I’ll admit it. I was spoiled as a kid. Even though my dad was the only one working, we still got spoiled at Christmas time. Oh, we never got the cool, trendy toy everyone wanted, but looking back, I’m sort of glad. Every time someone got this year’s new hot toy for Christmas, you’d find it in their backyard in pieces by the spring thaw. But my parents got us a lot of swag.
My memory is long enough to remember a time when I was an only child. I am the oldest of 14 grandchildren on my mom’s side. Up until about 1972, I was the surrogate kid for all my aunts and uncles on that side of the family. So come Christmas, guess who got all the swag. And then my cousin Jennifer was born. And my oldest brother. And my cousin Keith. And Jason. (In fact, my dad’s brother also had a Jason around that time. Hmm…)
Suddenly, the presents dried up when we went up the street to my grandma’s house. On my dad’s side, I’m near the back of the back, so nothing really changed there. Still, Christmas was somewhat magical up until I graduated high school. When all four grandparents were alive and living in the wilds of suburban Cleveland and Akron, Christmas had a set rhythm. I (and later my brothers) would get my parents up much earlier than they wanted. We would proceed to trash the living room with shreds of wrapping paper. Then it would be up the street to my maternal grandmother’s for lunch, hanging out with the cousins, and more presents. (‘Cuz that part is important, yanno.) I only had one cousin we never saw there. My uncle had become a Jehovah’s Witness, which nixed Christmas, Easter, and birthdays. (Strangely, my Uncle Mike still came over on my birthday a lot.) Afterwards, we’d go to my dad’s parents for Christmas dinner and, of course, more presents. It was a wonderful day.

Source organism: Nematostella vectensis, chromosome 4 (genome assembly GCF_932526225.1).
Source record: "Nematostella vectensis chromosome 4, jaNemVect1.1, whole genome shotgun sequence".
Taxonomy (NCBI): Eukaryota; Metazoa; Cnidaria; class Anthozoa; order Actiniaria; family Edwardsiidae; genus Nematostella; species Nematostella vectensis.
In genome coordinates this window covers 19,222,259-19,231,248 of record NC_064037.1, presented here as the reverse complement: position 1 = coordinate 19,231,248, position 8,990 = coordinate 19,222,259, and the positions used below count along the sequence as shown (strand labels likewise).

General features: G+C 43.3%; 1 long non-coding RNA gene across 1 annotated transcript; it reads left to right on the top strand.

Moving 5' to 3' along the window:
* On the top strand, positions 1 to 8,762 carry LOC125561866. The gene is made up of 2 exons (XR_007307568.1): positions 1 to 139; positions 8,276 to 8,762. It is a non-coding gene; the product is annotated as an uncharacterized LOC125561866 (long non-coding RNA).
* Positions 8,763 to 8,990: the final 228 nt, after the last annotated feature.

Over time, though, things changed. My dad’s parents moved to Marietta, on the Ohio River near West Virginia. My maternal grandfather left. Adolescence kicked in, which meant I thought I was too cool for school. My mother became more religious, which meant some strange gift ideas. (For starters, she refused to buy rock albums for me, even though they had become my new Red Rider BB gun.) My maternal grandmother died.
When I became an adult, Christmas became depressing. It was a pricey burden and a reminder that I was alone at the time. When I first got married, it was absolute torture. My former in-laws wanted to monopolize the holidays, especially when they moved to Hilton Head. Sure, it was fun playing golf on Christmas Day, but I resented having to fight every year for time to see my parents and brothers. By the time that marriage ended, my attitude toward Christmas was that Scrooge sold out at the end of A Christmas Carol.
It changed for the better when I married Nita. Suddenly, I had a stepson. And let’s be honest, it’s fun spoiling him. My first Christmas as part of the family, I bought him a computer. He’s 18 now, and we’ve spent the last four years buying him things he’ll need when he decides to move out. Not to mention getting him a few goodies.
Christmas now is like a cocoon. We get up, put on our annual Christmas jammies, and open presents. In the morning, we watch A Christmas Story. In the afternoon, we watch Nita’s favorite movie, Beauty and the Beast. It’s just the three of us.
We’re looking forward to when AJ has children of his own. We’ll have grandchildren to spoil and rile up. And when they’re full of caffeine and sugar, we can send them back home for their parents to calm down. My parents did this to Ziggins. I’m pretty sure my grandparents did this to my parents, aunts, and uncles. Someday, it will be our turn.
I can’t wait.